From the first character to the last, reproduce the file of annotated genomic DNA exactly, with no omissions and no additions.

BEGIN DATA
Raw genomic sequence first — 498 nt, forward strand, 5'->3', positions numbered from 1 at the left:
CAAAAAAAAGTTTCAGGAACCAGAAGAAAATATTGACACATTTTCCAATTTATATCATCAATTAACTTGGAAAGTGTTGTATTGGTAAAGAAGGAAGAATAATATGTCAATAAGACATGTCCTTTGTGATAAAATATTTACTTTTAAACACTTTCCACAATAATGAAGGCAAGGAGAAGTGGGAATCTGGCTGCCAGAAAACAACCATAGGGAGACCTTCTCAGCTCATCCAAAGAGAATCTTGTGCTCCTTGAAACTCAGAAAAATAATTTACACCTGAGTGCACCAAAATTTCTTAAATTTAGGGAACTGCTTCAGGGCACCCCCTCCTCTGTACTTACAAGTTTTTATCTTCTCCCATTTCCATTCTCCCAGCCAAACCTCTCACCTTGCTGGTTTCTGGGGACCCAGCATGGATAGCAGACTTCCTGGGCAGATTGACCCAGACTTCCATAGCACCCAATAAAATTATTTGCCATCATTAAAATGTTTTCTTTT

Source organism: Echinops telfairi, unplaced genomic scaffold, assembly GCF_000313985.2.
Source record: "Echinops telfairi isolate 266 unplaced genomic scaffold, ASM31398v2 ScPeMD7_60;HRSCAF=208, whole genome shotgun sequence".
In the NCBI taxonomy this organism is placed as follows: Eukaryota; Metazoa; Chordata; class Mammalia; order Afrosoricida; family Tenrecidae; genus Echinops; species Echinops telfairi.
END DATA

Raw genomic sequence first — 498 nt, forward strand, 5'->3', positions numbered from 1 at the left:
CAAAAAAAAGTTTCAGGAACCAGAAGAAAATATTGACACATTTTCCAATTTATATCATCAATTAACTTGGAAAGTGTTGTATTGGTAAAGAAGGAAGAATAATATGTCAATAAGACATGTCCTTTGTGATAAAATATTTACTTTTAAACACTTTCCACAATAATGAAGGCAAGGAGAAGTGGGAATCTGGCTGCCAGAAAACAACCATAGGGAGACCTTCTCAGCTCATCCAAAGAGAATCTTGTGCTCCTTGAAACTCAGAAAAATAATTTACACCTGAGTGCACCAAAATTTCTTAAATTTAGGGAACTGCTTCAGGGCACCCCCTCCTCTGTACTTACAAGTTTTTATCTTCTCCCATTTCCATTCTCCCAGCCAAACCTCTCACCTTGCTGGTTTCTGGGGACCCAGCATGGATAGCAGACTTCCTGGGCAGATTGACCCAGACTTCCATAGCACCCAATAAAATTATTTGCCATCATTAAAATGTTTTCTTTT

Source organism: Echinops telfairi, unplaced genomic scaffold, assembly GCF_000313985.2.
Source record: "Echinops telfairi isolate 266 unplaced genomic scaffold, ASM31398v2 ScPeMD7_60;HRSCAF=208, whole genome shotgun sequence".
In the NCBI taxonomy this organism is placed as follows: Eukaryota; Metazoa; Chordata; class Mammalia; order Afrosoricida; family Tenrecidae; genus Echinops; species Echinops telfairi.